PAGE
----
U.S. stocks fluctuated on Thursday, a day after the Dow Jones Industrial Average rose to a record finish, as investors took a cautious approach a day before the April nonfarm payrolls report.
"People are getting ready for the unemployment report tomorrow, so claims being up might be a slight drag on the market," said David Kelly, chief market strategist at J.P. Morgan Funds, referring to the Labor Department's report that had initial claims for unemployment benefits rising by 14,000 to 344,000 last week. The four-week moving average gained 3,000 to 320,000.
The four-week moving average, which stood at 352,000 in December, "has gone done every month" since, said Art Hogan, chief market strategist at Wunderlich Securities.
Exxon Mobil rose after the oil producer reported first-quarter profit declined less than expected. Avon Products fell sharply after the beauty products company reported lower-than-expected revenue and earnings for the first quarter, and disclosed it will pay the government $135 million to settle a bribery probe into its overseas practices.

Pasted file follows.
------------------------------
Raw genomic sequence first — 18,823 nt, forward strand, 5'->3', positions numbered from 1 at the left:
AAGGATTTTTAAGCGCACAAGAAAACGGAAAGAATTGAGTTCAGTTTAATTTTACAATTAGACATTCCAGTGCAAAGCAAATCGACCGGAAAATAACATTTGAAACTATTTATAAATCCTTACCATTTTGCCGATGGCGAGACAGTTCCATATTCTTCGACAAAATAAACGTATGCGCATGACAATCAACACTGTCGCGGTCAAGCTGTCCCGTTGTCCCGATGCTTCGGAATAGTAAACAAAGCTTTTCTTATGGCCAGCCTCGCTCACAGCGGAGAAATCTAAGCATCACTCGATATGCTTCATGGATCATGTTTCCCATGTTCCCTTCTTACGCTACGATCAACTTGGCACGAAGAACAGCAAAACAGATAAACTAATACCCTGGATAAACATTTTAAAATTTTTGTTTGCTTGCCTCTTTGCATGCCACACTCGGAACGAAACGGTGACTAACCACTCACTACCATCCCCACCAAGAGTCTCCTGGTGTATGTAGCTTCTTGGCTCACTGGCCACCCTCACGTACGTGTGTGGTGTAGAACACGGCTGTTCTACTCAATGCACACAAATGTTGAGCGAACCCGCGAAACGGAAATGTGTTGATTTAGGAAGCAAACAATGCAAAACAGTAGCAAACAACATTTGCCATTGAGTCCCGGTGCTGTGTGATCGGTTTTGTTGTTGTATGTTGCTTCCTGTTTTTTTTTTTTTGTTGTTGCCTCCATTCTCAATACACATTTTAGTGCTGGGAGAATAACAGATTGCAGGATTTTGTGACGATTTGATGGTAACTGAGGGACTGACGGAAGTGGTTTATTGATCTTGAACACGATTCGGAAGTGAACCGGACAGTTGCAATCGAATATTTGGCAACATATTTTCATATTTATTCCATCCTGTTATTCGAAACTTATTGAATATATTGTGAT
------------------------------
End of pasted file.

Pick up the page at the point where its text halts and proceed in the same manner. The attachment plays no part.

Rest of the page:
Also supporting equities is M&A activity, which 2,470 deals completed globally in April, the highest monthly volume since July of 2007, according to Dealogic.
"There is more good news than bad today, and that's important, because we got our share of bad news with the GDP report," said Hogan of Thursday's worse-than-expected report, which had the government estimating the U.S. economy grew just 0.1 percent in the first quarter.
"The fact that they (stocks) were so much in the green, at a record high, is also having some impact. The economy is improving, but when I look at first-quarter GDP, it's clearly an economy crouching into the spring, but the crouching is more impressive than the spring," Kelly added.
A separate report from the Commerce Department on Thursday had consumer spending jumping the most in nearly five years in March, up 0.9 percent, while the Institute for Supply Management's factory index rose to 54.9 in April from 53.7 the month before.
Thursday's data comes before Friday's April employment report, with the government expected to report nonfarm payrolls increasing by 210,000 last month.
"We'll get a more defined market reaction tomorrow than today," said Kelly.